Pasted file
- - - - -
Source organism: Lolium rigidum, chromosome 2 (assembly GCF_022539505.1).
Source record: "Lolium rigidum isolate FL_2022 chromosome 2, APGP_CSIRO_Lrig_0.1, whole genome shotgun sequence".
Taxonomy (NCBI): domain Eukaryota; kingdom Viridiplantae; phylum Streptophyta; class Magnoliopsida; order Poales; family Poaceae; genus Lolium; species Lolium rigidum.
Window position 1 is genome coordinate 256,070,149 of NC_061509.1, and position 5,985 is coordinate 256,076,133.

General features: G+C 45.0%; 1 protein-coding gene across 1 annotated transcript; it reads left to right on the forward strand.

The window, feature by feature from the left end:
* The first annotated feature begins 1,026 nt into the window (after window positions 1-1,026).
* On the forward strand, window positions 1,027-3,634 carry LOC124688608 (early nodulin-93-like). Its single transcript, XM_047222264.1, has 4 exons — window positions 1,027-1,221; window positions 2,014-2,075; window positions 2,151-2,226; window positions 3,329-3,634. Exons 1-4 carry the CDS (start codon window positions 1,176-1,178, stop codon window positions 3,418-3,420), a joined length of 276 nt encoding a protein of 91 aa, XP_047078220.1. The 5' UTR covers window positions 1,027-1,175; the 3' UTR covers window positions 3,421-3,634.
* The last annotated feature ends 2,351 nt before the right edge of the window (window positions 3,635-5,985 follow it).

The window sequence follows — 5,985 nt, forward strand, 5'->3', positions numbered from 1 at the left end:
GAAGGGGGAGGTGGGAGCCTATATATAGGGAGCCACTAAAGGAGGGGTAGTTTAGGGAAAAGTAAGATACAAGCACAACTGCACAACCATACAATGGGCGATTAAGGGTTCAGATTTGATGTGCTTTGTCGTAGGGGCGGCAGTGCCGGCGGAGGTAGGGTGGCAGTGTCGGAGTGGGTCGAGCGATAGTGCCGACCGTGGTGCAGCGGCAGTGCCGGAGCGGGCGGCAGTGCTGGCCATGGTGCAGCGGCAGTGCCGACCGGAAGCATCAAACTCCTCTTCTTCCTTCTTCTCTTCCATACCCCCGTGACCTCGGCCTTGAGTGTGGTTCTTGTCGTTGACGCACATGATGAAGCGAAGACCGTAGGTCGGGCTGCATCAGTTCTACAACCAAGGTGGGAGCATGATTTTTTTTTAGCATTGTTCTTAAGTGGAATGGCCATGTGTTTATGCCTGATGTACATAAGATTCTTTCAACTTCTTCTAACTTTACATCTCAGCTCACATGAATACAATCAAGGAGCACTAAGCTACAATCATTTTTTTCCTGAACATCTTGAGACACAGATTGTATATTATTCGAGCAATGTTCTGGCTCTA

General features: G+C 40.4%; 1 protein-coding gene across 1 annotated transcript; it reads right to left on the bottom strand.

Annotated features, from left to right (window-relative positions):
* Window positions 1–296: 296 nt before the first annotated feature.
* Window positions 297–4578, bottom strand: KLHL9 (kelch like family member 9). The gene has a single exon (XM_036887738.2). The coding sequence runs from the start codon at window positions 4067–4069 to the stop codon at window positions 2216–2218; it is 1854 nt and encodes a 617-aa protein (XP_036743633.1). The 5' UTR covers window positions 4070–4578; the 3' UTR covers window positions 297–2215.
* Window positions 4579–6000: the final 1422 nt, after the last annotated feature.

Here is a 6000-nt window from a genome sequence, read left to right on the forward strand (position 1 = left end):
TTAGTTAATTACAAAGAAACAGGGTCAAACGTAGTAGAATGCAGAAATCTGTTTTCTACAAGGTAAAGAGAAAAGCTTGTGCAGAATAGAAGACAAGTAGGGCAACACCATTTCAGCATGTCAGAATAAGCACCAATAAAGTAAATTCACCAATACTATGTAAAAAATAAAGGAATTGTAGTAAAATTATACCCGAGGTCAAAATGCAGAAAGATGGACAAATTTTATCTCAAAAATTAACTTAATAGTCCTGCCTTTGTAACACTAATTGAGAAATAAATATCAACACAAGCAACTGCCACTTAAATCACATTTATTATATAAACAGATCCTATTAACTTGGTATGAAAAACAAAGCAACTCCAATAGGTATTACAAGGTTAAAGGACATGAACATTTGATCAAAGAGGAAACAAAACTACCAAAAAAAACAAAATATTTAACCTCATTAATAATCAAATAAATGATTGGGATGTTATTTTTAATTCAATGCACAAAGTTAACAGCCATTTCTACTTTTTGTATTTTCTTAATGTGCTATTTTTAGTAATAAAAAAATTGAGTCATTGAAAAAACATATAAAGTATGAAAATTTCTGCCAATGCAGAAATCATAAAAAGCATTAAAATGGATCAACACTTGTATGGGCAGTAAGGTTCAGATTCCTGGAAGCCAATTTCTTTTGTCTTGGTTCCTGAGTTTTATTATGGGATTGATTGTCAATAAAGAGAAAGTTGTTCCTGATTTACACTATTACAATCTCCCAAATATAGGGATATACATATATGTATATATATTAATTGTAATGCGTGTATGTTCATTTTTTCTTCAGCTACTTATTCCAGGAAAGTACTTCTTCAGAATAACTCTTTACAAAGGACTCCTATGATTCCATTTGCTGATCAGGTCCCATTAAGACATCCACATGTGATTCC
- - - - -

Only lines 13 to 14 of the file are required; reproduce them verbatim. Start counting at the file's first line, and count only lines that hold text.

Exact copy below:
Annotated features, from left to right (window-relative positions):
* Window positions 1–296: 296 nt before the first annotated feature.